the Trademark Resource for Start-Ups, Business Owners, Marketing Professionals, In-House Counsel, and Attorneys

Litigation

Photo of man pushing rock uphill symbolizing uphill battle with common law trademarks

There a real advantages to federally registering your trademark. Unfortunately, those advantages are usually described in vague legal terms that may not mean much. The practical import is missing, and the benefit of federal registration cheapened. For example, one of the benefits of federal registration that gets touted is constructive nationwide use. So what? What does that even mean anyway? And why is it so great? Because if you don't have a federal trademark registration and you are relying only on your common law trademark rights, you are going to have to deal with a big freaking headache: proving market penetration in order to establish your common law trademark rights in a geographic area.

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Picture of a server room with text "trademark counsel's duty to preserve"

The legal principles relating to litigation holds are not trademark specific. But it is clear that the rules requiring a party and its counsel to implement a litigation hold apply equally to trademark infringement litigation. These are rules that a trademark owner and its trademark counsel—both trademark prosecution and trademark litigation counsel—should know. They should know these rules because they are easy to run afoul of and, in fact, most trademark owners and their counsel are not fully complying with litigation hold requirements. Litigation holds are not being implementing early enough (or, in some cases, at all), are not being implemented properly, and are not being monitored for compliance. continue reading→

15 USC Section 1121(b)

Like many trademark practitioners, I cite Section 39(a) of the Lanham Act, aka 15 U.S.C. § 1121(a), routinely in jurisdictional statements. And every time I take a refresher and peek at the statutory section, Section (b) piques my interest. So what's the story on § 1121(b)? Turns out, it's a short story with little case law interpreting it. continue reading→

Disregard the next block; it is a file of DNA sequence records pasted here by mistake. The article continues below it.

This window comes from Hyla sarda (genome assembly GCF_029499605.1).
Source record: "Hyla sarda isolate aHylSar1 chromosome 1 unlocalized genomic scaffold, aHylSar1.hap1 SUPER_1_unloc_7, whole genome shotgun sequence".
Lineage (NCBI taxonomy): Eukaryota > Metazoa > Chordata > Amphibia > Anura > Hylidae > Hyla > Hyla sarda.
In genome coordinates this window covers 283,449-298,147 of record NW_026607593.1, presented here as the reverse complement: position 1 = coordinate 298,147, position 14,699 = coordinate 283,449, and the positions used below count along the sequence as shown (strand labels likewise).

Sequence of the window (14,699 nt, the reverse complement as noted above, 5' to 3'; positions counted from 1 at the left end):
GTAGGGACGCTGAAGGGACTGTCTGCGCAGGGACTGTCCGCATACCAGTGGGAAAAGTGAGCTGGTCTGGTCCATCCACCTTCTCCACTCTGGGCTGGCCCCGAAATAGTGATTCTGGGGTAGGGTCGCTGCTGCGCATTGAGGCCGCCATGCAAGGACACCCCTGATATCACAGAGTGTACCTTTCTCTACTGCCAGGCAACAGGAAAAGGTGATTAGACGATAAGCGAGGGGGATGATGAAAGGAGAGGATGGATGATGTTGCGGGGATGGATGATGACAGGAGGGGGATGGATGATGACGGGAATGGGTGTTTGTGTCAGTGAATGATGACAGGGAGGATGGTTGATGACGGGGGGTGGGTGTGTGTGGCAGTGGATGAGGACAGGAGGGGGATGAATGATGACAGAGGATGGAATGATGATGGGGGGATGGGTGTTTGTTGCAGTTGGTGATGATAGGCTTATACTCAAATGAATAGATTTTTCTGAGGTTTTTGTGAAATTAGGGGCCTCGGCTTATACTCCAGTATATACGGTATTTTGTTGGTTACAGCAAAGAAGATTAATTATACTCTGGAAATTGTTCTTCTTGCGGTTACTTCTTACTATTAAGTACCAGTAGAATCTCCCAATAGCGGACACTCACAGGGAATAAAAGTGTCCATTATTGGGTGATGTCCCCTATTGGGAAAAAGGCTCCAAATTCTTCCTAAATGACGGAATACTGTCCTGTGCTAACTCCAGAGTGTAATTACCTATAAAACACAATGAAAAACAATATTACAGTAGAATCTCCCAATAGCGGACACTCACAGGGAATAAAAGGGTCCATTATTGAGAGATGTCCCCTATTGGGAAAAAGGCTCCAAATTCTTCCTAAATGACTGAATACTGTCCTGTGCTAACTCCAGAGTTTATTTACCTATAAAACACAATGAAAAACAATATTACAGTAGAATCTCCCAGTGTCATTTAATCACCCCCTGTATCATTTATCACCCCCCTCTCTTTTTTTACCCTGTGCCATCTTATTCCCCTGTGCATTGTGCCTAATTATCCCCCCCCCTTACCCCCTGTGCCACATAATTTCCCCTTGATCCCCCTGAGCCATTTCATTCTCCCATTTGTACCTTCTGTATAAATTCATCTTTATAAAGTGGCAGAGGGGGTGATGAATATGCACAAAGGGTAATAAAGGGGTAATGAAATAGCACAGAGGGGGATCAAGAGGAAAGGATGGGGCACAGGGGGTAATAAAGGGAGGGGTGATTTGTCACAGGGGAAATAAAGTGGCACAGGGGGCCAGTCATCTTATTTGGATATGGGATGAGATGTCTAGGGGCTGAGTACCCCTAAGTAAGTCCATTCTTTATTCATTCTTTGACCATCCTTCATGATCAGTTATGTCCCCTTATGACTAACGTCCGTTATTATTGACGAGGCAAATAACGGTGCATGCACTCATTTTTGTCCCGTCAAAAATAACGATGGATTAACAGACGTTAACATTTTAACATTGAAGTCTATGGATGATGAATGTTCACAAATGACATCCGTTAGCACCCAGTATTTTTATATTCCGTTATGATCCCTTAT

Photo of dog and elephant sitting on the beach to illustrate the requirement of proportionality in trademark discovery

About a year ago—on December 1, 2015 to be exact, the 2015 amendments to the Federal Rules of Civil Procedure ("FRCP") took effect. One of the amendments that received a disproportionate amount of attention was the revision to the scope of discovery language of FRCP 26(b)(1) to emphasize that the scope must be proportional to the needs of the case. continue reading→

Preliminary Injunctions in Trademark Cases - time versus money

There is an interconnectedness between preliminary injunctions and monetary damages that is often glossed over. If you're a trademark litigator, you should discuss the relationship between preliminary injunctive relief and monetary damages with your client before deciding to file a motion for preliminary injunction. Likewise, if you're the trademark owner, you should also appreciate the tie-in between preliminary injunctive relief and monetary damages to ward off inflated expectations of monetary awards later in the lawsuit. continue reading→